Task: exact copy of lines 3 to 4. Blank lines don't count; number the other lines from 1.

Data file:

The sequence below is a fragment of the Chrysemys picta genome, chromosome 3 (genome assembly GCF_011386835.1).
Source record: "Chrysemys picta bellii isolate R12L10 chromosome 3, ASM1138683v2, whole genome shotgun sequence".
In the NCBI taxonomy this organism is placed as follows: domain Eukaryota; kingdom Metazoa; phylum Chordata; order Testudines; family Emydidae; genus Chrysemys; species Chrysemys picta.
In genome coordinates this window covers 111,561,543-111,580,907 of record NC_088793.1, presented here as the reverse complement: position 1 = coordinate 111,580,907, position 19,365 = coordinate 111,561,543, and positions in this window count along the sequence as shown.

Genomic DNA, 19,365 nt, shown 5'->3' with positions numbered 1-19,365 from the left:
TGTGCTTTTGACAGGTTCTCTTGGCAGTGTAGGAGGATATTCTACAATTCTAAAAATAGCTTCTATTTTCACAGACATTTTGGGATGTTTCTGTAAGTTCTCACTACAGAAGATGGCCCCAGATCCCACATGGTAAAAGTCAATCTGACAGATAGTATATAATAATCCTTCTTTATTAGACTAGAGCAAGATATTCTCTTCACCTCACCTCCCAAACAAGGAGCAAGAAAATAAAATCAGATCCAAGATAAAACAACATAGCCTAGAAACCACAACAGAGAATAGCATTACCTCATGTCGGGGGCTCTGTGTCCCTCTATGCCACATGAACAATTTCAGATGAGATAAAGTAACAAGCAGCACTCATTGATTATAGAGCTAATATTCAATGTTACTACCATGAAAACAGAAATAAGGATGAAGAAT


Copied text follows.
In the NCBI taxonomy this organism is placed as follows: domain Eukaryota; kingdom Metazoa; phylum Chordata; order Testudines; family Emydidae; genus Chrysemys; species Chrysemys picta.
In genome coordinates this window covers 111,561,543-111,580,907 of record NC_088793.1, presented here as the reverse complement: position 1 = coordinate 111,580,907, position 19,365 = coordinate 111,561,543, and positions in this window count along the sequence as shown.